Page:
Fluoride Action Network

FDA Responds to Assemblyman Kelly’s Petition to Remove Unapproved Fluoride Supplements

Fluoride Action Network | May 13, 2001

In 1938, the Food Drug and Cosmetic Act was passed into law. The law states that before any prescription drug can enter the market, it must be shown to be safe by the FDA (Food and Drug Administration). Later, in 1962, an amendment to the Food Drug and Cosmetic Act was passed, which stipulated that in addition to clinical evidence of safety, the FDA also has to obtain evidence of effectiveness before allowing a drug into the market. Fluoride supplements, however, which are currently being prescribed to millions of American children, have NEVER been approved by the FDA as either safe or effective.

According to New Jersey Assemblyman John Kelly, who has brought much of this information to light:

“I was stunned when I was advised by the FDA that fluoride supplements were not approved by the FDA. Incredibly, in fifty years, no one has ever bothered submitting a petition to the FDA to have these products approved!”

The FDA defends this strange omission, by mistakenly arguing that the agency doesn’t need to approve prescription fluoride supplements because they were being prescribed before 1938. (According to the Food Drug and Cosmetic Act, drugs prescribed before 1938 need not have clinical evidence of safety and effectiveness.)

According to the FDA:

“…the FDA has not reviewed any new drug applications for the fluoride tablets or drops. Drug products marketed now that are identical to drug products marketed prior to the new drug requirements of 1938 and 1962 are presently allowed to be marketed without new drug applications.”

However, Assemblyman Kelly has pointed out that fluoride supplements were NOT being prescribed before 1938. According to Kelly:

“Clinical trials of dietary fluoride supplements did not begin until the 1940’s.  The American Dental Association published its first recommendations for fluoride supplements in 1958.   The American Academy of Pediatrics followed with its own recommendations in 1972.   Clearly, these dosed prescription drugs for dental use are post-1938 products, thus requiring NDAs [New Drug Applications]”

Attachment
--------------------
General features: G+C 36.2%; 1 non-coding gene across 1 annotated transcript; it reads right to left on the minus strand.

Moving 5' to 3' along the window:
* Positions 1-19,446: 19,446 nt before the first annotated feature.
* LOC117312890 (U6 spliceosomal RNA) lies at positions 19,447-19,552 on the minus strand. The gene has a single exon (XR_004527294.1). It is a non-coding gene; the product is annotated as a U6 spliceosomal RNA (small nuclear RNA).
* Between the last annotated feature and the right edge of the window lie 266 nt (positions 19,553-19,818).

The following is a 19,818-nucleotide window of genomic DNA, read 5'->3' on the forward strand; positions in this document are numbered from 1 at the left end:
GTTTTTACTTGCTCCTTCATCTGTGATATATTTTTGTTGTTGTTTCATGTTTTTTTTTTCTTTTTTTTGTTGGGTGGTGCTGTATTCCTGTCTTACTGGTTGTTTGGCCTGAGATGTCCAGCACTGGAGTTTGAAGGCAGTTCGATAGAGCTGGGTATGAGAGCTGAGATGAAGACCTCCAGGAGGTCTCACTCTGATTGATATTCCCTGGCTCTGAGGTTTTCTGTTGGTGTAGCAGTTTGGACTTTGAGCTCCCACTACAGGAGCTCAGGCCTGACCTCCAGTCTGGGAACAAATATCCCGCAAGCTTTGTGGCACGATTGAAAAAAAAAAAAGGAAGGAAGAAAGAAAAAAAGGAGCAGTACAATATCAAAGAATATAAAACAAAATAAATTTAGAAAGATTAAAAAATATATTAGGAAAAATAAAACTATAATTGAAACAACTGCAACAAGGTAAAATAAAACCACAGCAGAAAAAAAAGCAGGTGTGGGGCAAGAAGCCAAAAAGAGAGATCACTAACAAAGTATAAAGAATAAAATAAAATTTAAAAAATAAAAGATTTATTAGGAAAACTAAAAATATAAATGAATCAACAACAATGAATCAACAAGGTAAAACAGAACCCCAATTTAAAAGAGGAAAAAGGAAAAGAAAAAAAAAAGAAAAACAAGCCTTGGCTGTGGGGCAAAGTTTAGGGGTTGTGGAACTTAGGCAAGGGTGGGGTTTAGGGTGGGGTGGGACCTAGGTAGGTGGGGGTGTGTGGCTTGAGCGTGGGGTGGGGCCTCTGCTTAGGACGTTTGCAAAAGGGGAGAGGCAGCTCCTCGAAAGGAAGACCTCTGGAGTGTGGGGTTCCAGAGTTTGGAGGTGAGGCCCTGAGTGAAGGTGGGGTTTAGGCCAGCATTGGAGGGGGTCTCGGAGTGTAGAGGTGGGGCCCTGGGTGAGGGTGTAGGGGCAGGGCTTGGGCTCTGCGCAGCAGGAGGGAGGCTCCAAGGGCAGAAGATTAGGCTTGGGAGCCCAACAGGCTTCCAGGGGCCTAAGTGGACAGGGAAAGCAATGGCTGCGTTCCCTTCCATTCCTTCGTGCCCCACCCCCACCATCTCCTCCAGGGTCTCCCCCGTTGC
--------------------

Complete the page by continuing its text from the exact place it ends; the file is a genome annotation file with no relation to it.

Indeed, according to the 1940 Merck Index, the only medical uses of sodium fluoride at the time were external in application (e.g. as an antiperiodic and antiseptic) and had nothing to do with reducing tooth decay. And thus as Kelly has rightly pointed out, there is no way that current fluoride supplements are “identical” to drugs marketed before 1938. For before 1938, there were NO such fluoride supplements being prescribed.

In light of this glaring absence of responsibility from the FDA, Assemblyman Kelly petitioned the agency in October of 2000 to remove fluoride supplements from the market until evidence of safety and effectiveness is obtained. In his petition, Kelly stated:

“Parents are spending millions of dollars annually on products that have not been proven effective.  They then have to spend millions more to repair the fluorosis caused by these products.   Every health care dollar spent on ineffective drugs is one dollar less available for effective drugs”

Kelly added that:

“The manufacturers of fluoride supplements have had fifty years to conduct clinical trials and toxicology studies to demonstrate the safety and effectiveness of systemic fluoride and submit them for FDA approval.  They have not done so.  Fifty years is a long time – even for the FDA.”

In response to Kelly’s petition, which expired May 6, 2001, the FDA resorted to a different line of defense. No longer arguing that there were “identical” pre-1938 fluoride supplements, the FDA’s Janet Woodcock told Kelly that “the Food and Drug Administration has not yet resolved the issues raised in your citizen petition submitted on November 6, 2000.”

So here we are, the FDA is unable to resolve the issue. It admits that it has never approved fluoride supplements as safe or effective – a serious violation of the Food Drug and Cosmetic Act. And despite knowing this, the agency has failed to draw the obvious conclusion – that these unapproved drugs should not be allowed on the market.